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Dust over the Arabian Peninsula
This page contains archived content and is no longer being updated. At the time of publication, it represented the best available science. However, more recent observations and studies may have rendered some content obsolete.
Another dust storm following a typical pattern blew over the Arabian Peninsula in late February 2012. The Moderate Resolution Imaging Spectroradiometer (MODIS) on NASA’s Terra satellite captured this natural-color image on February 26.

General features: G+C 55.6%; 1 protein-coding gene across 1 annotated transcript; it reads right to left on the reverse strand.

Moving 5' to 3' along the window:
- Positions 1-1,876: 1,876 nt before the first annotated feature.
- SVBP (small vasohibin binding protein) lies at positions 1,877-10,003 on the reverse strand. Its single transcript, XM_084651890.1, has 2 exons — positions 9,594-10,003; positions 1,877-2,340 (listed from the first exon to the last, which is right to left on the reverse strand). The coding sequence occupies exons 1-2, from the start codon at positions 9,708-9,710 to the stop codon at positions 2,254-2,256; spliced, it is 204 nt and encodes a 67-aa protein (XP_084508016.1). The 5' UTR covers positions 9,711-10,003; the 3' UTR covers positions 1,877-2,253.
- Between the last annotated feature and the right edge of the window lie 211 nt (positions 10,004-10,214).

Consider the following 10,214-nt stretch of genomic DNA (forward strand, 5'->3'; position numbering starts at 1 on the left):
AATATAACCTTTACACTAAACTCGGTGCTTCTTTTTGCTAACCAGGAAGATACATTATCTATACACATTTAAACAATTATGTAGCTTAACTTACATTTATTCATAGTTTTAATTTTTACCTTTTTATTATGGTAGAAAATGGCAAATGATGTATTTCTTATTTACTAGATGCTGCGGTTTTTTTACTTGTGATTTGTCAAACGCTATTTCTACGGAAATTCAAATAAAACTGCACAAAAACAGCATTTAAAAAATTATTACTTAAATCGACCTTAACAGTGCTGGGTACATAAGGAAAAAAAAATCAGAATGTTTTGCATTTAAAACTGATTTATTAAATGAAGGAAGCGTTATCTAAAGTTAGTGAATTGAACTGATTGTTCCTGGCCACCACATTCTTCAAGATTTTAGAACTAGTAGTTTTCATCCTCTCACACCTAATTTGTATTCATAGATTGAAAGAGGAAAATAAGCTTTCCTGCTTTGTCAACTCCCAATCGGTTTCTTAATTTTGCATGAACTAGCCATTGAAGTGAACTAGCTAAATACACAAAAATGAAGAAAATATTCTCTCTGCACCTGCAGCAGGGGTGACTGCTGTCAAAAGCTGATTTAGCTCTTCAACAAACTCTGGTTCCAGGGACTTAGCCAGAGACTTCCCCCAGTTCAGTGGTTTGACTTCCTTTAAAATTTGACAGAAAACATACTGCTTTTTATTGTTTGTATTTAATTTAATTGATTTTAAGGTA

This image shows a dust plume, thick enough to hide the land surface below, stretching hundreds of kilometers from Yemen to the Persian Gulf. This region is home to the Empty Quarter, or Rub’ al Khali. The Rub’ al Khali is a massive sand sea that holds about half as much sand as the entire Sahara Desert. Larger than France, the sand sea covers parts of Saudi Arabia, Yemen, Oman, and the United Arab Emirates. Though most abundant in the Empty Quarter, the Arabian Peninsula’s sand is certainly not limited to this region. Sand and silt cover much of the Peninsula, and it ranks among the world’s most abundant dust-producing regions.